Review: 1.5 Degrees, by Sweat the Small Stuff

‘Public service announcement’ might not feel like the most ambitious end product of a major commission, but 1.5 Degrees by Sweat the Small Stuff hits the right notes and shows gentle public engagements at its best.

The project, commissioned and supported by Metal at Edge Hill Station, is perhaps the clearest manifestation of climate anxiety there’s been. Yet, for most viewers, it will read as a public warning and educate without request.

I’d seen the commission details in advance of visiting Huyton, Roby, and Edge Hill stations last week. And, while I wasn’t quite sure what I was expecting, the understated vinyls pasted to platform shelters along the northern line definitely weren’t it. They were, however, clearly informative, and the frustrated platform full of passengers waiting on delayed trains were, for want of anything to pass the time, engaged in conversation about climate around me.

Of all the public installations I’ve come across, where the need for human intervention is the desired result, this is the one that had exactly the effect it was aiming for.

I’ve lived in Huyton for nearly eight years now, and in that time, I’ve had conversations with neighbours about climate. Those conversations tend to be offputtingly disappointing. So the stark warnings of unavoidable climate predictions, sharing how Roby will look in twenty two years’ time, have opened up new avenues for those conversations.

Passing by, you could easily miss them, and many will. But, the power of station platforms (especially on the troubled northern line) is that about 50% of passengers are rarely passing quickly. They are held in those shelters, looking out onto the tracks of largely diesel-powered trains, with little else to do but wonder at the differences from March 2023 to March 2050, and how that will affect their lives.

For me, the knowledge that I could probably be harvesting tomatoes in early spring has its positives, but quite how I’ll water them without reliable rainfall is worrying. I’m also aware that I, my neighbours, and the wider community are already struggling with old homes which are either frozen in winter, or baked through summer. Without direct action on global heating, global warming, climate change , whatever you want to call it, the relative comfort of mild British seasons, is something we won’t be able to take for granted in a few years’ time.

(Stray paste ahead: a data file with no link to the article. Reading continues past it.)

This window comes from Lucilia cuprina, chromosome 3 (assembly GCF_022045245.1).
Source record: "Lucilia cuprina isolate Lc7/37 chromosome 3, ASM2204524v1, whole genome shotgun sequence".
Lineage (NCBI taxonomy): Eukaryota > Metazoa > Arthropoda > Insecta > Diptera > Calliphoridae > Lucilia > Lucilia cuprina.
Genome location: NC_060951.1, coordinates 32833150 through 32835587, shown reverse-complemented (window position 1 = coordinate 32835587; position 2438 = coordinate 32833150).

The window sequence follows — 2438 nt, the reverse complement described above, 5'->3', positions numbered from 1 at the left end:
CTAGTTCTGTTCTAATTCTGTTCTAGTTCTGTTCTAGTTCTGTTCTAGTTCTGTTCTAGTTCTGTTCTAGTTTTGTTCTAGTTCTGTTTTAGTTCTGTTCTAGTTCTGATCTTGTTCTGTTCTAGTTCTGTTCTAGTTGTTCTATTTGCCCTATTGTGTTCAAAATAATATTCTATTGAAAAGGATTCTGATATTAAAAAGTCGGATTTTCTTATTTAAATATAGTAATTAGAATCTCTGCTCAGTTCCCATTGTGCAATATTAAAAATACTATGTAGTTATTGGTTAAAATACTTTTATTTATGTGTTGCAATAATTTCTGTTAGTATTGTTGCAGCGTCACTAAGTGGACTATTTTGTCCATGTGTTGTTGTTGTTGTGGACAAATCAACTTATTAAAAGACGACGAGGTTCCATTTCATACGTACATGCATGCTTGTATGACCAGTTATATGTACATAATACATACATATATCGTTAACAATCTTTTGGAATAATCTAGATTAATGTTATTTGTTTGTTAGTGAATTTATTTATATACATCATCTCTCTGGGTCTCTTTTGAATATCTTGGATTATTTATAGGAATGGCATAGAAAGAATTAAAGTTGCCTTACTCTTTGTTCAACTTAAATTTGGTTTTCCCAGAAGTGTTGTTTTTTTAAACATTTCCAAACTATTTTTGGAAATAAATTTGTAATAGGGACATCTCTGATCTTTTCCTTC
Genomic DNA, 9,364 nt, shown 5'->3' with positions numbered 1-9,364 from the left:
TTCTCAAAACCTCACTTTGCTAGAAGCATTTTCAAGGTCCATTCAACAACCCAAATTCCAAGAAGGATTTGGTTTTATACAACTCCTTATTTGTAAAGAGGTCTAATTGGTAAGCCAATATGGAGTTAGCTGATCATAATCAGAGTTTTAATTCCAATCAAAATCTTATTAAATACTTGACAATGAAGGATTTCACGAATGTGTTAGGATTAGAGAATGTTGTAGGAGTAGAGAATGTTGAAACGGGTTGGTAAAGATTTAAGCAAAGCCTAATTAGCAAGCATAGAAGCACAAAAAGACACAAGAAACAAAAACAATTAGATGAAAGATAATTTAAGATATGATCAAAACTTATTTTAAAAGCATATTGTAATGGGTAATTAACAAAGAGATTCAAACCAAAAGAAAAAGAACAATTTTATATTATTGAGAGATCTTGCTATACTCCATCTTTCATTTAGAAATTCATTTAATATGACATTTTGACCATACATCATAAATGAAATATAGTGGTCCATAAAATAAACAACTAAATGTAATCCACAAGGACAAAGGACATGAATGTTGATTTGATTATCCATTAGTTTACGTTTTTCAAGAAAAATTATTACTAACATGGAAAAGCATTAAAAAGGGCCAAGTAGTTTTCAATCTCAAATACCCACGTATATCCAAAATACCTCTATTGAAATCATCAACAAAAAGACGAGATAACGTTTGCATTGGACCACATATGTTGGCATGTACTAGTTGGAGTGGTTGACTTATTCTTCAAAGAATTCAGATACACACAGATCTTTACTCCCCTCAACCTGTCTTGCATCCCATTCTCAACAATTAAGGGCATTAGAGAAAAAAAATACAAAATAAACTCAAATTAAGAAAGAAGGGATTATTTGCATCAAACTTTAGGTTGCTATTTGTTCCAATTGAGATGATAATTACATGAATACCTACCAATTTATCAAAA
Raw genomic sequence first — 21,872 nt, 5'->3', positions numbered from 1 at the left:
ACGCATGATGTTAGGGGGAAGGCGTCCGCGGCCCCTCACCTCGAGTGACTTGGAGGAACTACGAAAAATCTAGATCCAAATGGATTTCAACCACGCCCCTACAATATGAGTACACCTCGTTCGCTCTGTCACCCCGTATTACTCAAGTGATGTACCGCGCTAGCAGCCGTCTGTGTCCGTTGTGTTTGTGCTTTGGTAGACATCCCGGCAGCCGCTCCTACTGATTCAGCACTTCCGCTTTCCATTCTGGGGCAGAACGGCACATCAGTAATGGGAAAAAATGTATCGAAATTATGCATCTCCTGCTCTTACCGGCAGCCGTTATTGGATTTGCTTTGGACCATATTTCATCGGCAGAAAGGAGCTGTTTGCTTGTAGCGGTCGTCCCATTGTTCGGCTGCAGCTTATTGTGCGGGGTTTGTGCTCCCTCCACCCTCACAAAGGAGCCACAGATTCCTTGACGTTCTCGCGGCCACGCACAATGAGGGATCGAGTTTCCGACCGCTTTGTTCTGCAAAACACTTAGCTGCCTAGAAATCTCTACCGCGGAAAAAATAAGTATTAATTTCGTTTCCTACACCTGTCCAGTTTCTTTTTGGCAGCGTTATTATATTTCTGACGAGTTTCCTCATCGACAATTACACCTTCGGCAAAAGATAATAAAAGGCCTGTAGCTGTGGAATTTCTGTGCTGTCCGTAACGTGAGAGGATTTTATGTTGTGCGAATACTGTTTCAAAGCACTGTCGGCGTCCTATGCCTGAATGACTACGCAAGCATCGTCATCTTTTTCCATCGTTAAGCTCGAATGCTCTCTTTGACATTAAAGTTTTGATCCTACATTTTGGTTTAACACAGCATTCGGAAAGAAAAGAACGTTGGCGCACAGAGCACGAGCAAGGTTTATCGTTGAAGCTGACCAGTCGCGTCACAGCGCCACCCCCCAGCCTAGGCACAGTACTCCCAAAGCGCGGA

More severely, the way we farm will change. The crops we grow will be radically different, and the way we insulate our homes both against heat and cold will cost us.

There are personal, as well as global impacts of climate shift, and by stating that simply on a very local level, Sweat the Small Stuff have done something that many of us have tried and failed to for a long, long time. They’ve actually got local people to stop and think about what climate action should mean to them and their neighbours.

It’s also worth noting that Metal, the commissioning organisation are the leaders of the Shift Network; a growing group of cultural organisations around Merseyside who have committed to either carbon zero or net zero goals. For public facing art spaces, that’s a very difficult task, but it is possible. For Art in Liverpool, that will mean eventually phasing out these newspapers for mobile apps or a more versatile website. For spaces like Metal, it’s easier than spaces like Bluecoat, but it is possible for all of us.

For the passengers heading into Lime Street last week, their main worry was cost. They (mostly) recycled, some to a greater extent, and many were already incorporating water storage, and some had even installed solar and ground source heating. For others, those measures weren’t possible. In small flats near the station there simply isn’t space for more than one type of recycling bin. In the bigger houses, installing solar is great on paper, but without grants or subsidies, it’s not something they can afford.

If those climate anxieties had been there already, it was nice to be waiting on a platform with a community of people I’d not actually spoken to before (despite knowing most of their faces from regular commutes), and understanding that we shared similar worries. So I thoroughly thank you, Sweat the Small Stuff, for letting me have a conversation, and for letting me, and a handful of train passengers, worry together.

And all it took was some vinyl and a long forecast.

1.5 Degrees is an installation at train stations between Liverpool and Manchester along the Northern Line

Words, Patrick Kirk-Smith